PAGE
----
Technology moves at breakneck speed, and we now have more power in our pockets than we had in our homes in the 1990s. Artificial intelligence (AI) has been a fascinating concept of science fiction for decades, but many researchers think we’re finally getting close to making AI a reality. NPR notes that in the last few years, scientists have made breakthroughs in “machine learning,” using neural networks, which mimic the processes of real neurons.

This is a type of “deep learning” that allows machines to process information for themselves on a very sophisticated level, allowing them to perform complex functions like facial recognition. Big data is speeding up the AI development process, and we may be seeing more integration of AI technology in our everyday lives relatively soon. While much of this technology is still fairly rudimentary at the moment, we can expect sophisticated AI to one day significantly impact our everyday lives. Here are 5 ways AI might affect us in the future.

1. Automated Transportation

We’re already seeing the beginnings of self-driving cars, though the vehicles are currently required to have a driver present at the wheel for safety. Despite these exciting developments, the technology isn’t perfect yet, and it will take a while for public acceptance to bring automated cars into widespread use. Google began testing a self-driving car in 2012, and since then, the U.S. Department of Transportation has released definitions of different levels of automation, with Google’s car classified as the first level down from full automation. Other transportation methods are closer to full automation, such as buses and trains.

2. Cyborg Technology

One of the main limitations of being human is simply our own bodies—and brains. Researcher Shimon Whiteson thinks that in the future, we will be able to augment ourselves with computers and enhance many of our own natural abilities. Though many of these possible cyborg enhancements would be added for convenience, others might serve a more practical purpose. Yoky Matsuka of Nest believes that AI will become useful for people with amputated limbs, as the brain will be able to communicate with a robotic limb to give the patient more control. This kind of cyborg technology would significantly reduce the limitations that amputees deal with on a daily basis.

3. Taking over dangerous jobs

Robots are already taking over some of the most hazardous jobs available, including bomb defusing. These robots aren’t quite robots yet, according to the BBC. They are technically drones, being used as the physical counterpart for defusing bombs, but requiring a human to control them, rather than using AI. Whatever their classification, they have saved thousands of lives by taking over one of the most dangerous jobs in the world. As technology improves, we will likely see more AI integration to help these machines function.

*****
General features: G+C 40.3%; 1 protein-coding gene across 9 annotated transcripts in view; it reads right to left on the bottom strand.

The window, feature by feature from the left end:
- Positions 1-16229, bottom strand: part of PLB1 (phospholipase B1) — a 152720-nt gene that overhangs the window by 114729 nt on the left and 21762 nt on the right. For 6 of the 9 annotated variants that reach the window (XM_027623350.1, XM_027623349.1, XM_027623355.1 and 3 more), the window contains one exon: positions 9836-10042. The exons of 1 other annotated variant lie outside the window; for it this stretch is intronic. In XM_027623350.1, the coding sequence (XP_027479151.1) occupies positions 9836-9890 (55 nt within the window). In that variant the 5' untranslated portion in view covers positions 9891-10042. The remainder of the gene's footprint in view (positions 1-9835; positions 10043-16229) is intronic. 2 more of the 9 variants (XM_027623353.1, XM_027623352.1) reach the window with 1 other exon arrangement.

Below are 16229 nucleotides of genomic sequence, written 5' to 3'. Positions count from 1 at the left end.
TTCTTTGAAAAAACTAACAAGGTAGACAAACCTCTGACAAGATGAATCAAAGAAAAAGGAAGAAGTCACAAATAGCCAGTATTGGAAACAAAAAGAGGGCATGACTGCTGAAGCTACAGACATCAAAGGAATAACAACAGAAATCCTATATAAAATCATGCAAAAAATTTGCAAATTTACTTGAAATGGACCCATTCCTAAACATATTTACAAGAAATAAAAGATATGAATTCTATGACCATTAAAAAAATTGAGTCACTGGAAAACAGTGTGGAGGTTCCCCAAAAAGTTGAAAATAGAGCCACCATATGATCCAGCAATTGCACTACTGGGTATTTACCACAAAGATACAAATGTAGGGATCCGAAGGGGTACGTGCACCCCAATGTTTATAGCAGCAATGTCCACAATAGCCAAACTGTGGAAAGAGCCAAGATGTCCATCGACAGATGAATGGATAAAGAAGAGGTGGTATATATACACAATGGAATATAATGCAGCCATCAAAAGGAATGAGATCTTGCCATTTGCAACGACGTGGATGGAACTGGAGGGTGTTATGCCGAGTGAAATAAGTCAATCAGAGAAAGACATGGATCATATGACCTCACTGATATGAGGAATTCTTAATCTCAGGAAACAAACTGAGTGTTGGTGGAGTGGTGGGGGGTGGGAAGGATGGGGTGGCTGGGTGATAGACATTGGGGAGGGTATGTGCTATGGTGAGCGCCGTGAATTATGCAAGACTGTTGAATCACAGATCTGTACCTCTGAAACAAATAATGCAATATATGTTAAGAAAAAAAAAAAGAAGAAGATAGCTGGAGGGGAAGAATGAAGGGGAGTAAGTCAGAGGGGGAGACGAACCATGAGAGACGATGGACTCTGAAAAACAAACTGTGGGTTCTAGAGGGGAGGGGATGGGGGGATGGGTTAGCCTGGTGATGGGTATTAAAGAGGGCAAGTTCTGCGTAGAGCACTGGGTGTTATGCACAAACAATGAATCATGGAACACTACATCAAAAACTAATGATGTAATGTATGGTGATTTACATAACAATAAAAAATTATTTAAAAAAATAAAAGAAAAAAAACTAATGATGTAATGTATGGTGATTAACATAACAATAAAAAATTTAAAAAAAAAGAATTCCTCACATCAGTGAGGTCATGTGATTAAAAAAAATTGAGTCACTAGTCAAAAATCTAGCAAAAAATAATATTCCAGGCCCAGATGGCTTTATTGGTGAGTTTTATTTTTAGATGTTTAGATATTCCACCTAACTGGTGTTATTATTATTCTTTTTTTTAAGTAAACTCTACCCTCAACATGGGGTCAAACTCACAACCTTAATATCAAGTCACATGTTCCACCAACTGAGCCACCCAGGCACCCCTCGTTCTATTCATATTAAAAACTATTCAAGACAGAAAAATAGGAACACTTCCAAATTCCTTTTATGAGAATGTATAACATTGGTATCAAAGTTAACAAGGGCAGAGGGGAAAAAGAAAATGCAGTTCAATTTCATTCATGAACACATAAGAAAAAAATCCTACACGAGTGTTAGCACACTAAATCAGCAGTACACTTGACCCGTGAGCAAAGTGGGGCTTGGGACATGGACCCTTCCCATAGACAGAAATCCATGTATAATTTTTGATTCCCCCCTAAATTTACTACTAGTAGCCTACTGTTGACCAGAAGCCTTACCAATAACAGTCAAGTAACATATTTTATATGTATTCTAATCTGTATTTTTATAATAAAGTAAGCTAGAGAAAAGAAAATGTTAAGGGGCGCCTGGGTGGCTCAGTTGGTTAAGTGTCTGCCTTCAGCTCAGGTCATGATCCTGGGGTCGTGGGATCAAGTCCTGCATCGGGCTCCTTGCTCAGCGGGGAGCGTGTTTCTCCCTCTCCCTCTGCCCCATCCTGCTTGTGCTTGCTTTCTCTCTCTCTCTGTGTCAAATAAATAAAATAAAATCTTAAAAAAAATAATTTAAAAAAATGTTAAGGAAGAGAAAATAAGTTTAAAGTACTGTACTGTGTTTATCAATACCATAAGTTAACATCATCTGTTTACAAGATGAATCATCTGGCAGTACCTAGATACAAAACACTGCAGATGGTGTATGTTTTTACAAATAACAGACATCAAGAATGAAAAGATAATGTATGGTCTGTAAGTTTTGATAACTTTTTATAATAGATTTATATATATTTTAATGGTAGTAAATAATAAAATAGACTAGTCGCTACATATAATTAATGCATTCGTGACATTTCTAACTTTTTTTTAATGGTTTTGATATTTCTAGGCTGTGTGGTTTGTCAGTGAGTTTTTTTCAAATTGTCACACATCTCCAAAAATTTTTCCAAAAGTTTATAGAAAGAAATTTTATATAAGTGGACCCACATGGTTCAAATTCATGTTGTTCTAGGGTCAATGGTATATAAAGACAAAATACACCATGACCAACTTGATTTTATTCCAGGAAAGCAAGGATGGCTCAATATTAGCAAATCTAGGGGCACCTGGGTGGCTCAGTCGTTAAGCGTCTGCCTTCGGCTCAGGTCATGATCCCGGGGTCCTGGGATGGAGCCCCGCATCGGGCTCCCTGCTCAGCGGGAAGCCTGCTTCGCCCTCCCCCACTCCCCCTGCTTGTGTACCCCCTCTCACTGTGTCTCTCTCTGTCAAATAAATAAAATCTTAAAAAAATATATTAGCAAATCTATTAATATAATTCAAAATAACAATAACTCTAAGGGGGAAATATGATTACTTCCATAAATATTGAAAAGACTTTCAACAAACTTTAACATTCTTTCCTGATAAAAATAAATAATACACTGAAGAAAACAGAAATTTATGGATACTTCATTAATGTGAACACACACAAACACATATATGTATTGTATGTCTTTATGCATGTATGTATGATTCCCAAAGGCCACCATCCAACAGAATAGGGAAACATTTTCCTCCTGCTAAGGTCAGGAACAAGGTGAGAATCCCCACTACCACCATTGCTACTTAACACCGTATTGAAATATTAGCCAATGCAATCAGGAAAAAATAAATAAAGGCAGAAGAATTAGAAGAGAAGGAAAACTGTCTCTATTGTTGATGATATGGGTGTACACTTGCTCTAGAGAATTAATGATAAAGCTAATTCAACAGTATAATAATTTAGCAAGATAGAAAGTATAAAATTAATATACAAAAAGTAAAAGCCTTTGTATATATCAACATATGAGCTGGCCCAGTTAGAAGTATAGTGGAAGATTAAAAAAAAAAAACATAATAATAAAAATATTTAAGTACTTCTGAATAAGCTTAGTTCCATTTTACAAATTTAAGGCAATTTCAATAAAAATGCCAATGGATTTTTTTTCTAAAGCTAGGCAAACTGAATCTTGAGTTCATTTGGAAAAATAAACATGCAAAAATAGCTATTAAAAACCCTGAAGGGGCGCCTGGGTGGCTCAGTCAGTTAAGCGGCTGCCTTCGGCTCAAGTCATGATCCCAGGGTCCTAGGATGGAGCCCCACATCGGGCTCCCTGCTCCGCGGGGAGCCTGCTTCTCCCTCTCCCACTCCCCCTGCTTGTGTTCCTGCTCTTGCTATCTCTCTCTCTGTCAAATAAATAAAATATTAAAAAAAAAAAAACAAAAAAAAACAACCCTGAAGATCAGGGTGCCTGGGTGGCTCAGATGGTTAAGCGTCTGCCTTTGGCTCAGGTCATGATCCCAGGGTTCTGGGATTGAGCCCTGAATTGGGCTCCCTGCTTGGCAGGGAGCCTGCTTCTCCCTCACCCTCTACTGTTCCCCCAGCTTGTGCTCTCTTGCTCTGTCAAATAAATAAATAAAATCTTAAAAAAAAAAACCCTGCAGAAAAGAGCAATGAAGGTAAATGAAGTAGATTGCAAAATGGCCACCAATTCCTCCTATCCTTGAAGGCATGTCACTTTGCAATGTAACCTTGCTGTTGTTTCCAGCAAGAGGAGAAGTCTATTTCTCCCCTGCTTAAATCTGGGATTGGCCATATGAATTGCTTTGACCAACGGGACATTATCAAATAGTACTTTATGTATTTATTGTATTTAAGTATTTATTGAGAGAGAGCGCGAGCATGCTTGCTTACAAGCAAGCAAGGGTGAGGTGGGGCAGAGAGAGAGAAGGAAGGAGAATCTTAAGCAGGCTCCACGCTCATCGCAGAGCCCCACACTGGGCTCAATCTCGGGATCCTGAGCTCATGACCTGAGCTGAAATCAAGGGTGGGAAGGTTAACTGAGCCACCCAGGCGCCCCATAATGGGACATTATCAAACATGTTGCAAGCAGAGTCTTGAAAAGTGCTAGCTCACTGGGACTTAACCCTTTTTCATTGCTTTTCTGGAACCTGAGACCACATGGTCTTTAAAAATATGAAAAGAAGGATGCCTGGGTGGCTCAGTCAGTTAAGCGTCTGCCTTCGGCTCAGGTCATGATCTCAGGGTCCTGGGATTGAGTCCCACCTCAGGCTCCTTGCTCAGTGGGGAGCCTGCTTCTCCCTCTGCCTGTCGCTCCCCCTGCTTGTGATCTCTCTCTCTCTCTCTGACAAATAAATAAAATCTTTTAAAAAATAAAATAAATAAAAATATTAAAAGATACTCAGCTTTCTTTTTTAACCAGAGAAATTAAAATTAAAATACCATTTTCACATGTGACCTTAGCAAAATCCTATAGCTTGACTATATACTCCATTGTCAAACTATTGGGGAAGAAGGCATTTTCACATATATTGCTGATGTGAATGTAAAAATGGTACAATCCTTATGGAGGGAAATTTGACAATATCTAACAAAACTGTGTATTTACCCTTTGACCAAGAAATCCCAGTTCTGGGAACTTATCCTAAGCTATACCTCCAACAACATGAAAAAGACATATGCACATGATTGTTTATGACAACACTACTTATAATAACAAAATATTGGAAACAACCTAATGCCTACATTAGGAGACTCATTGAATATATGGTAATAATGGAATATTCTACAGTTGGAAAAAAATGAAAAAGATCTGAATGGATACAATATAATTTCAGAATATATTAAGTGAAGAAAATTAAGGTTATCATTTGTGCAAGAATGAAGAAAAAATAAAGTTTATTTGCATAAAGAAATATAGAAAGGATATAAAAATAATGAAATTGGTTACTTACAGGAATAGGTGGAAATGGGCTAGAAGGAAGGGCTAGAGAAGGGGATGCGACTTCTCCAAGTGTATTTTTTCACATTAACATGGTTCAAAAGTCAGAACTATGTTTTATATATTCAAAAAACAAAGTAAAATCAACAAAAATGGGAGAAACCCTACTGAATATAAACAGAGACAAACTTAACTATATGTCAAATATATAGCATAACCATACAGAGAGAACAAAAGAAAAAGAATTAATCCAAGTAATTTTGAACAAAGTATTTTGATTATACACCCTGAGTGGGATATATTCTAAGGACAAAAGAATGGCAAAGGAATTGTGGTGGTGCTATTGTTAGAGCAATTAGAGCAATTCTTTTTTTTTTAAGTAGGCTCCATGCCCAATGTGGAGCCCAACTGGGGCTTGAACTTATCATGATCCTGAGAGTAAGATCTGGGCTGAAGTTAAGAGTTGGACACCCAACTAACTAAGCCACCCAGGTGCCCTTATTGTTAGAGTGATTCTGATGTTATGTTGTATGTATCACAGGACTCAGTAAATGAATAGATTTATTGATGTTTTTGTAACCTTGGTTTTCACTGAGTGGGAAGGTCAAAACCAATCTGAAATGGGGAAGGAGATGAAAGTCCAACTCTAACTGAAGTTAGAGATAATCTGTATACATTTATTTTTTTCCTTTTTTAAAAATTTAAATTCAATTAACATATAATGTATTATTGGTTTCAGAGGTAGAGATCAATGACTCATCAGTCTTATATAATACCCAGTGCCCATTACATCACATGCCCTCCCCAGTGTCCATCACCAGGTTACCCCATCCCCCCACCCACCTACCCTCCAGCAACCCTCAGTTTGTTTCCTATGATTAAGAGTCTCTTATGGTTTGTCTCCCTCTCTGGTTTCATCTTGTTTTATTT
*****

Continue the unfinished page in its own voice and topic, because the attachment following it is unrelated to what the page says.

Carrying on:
Other jobs are also being reconsidered for robot integration. Welding, well known for producing toxic substances, intense heat, and earsplitting noise, can now be outsourced to robots in most cases. Robot Worx explains that robotic welding cells are already in use, and have safety features in place to help prevent human workers from fumes and other bodily harm.

4. Solving climate change

Solving climate change might seem like a tall order from a robot, but as Stuart Russell explains, machines have more access to data than one person ever could—storing a mind-boggling number of statistics. Using big data, AI could one day identify trends and use that information to come up with solutions to the world’s biggest problems.

5. Robot as friends 

Who wouldn’t want a friend like C-3PO? At this stage, most robots are still emotionless and it’s hard to picture a robot you could relate to. However, a company in Japan has made the first big steps toward a robot companion—one who can understand and feel emotions. Introduced in 2014, “Pepper” the companion robot went on sale in 2015, with all 1,000 initial units selling out within a minute. The robot was programmed to read human emotions, develop its own emotions, and help its human friends stay happy. Pepper goes on sale in the U.S. in 2016, and more sophisticated friendly robots are sure to follow.

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